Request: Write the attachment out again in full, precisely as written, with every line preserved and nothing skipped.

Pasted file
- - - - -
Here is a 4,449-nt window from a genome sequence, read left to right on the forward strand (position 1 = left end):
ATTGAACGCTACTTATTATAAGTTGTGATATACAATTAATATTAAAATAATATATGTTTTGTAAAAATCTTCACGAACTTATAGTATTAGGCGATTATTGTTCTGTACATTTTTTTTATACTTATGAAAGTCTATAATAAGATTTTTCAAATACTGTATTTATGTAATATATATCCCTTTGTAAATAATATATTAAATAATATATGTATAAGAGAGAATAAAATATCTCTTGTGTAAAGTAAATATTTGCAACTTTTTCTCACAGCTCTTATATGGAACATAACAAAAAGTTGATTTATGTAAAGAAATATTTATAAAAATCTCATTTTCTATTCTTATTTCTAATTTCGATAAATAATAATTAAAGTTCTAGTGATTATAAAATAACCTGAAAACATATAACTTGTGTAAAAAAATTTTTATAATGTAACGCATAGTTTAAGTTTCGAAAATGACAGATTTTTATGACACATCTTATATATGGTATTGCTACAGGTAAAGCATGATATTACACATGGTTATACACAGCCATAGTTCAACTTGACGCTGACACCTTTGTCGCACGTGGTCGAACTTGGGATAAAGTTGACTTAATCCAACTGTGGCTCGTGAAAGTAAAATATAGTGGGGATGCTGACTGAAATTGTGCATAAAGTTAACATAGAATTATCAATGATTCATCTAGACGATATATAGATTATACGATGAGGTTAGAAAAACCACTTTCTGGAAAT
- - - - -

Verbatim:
Here is a 4,449-nt window from a genome sequence, read left to right on the forward strand (position 1 = left end):
ATTGAACGCTACTTATTATAAGTTGTGATATACAATTAATATTAAAATAATATATGTTTTGTAAAAATCTTCACGAACTTATAGTATTAGGCGATTATTGTTCTGTACATTTTTTTTATACTTATGAAAGTCTATAATAAGATTTTTCAAATACTGTATTTATGTAATATATATCCCTTTGTAAATAATATATTAAATAATATATGTATAAGAGAGAATAAAATATCTCTTGTGTAAAGTAAATATTTGCAACTTTTTCTCACAGCTCTTATATGGAACATAACAAAAAGTTGATTTATGTAAAGAAATATTTATAAAAATCTCATTTTCTATTCTTATTTCTAATTTCGATAAATAATAATTAAAGTTCTAGTGATTATAAAATAACCTGAAAACATATAACTTGTGTAAAAAAATTTTTATAATGTAACGCATAGTTTAAGTTTCGAAAATGACAGATTTTTATGACACATCTTATATATGGTATTGCTACAGGTAAAGCATGATATTACACATGGTTATACACAGCCATAGTTCAACTTGACGCTGACACCTTTGTCGCACGTGGTCGAACTTGGGATAAAGTTGACTTAATCCAACTGTGGCTCGTGAAAGTAAAATATAGTGGGGATGCTGACTGAAATTGTGCATAAAGTTAACATAGAATTATCAATGATTCATCTAGACGATATATAGATTATACGATGAGGTTAGAAAAACCACTTTCTGGAAAT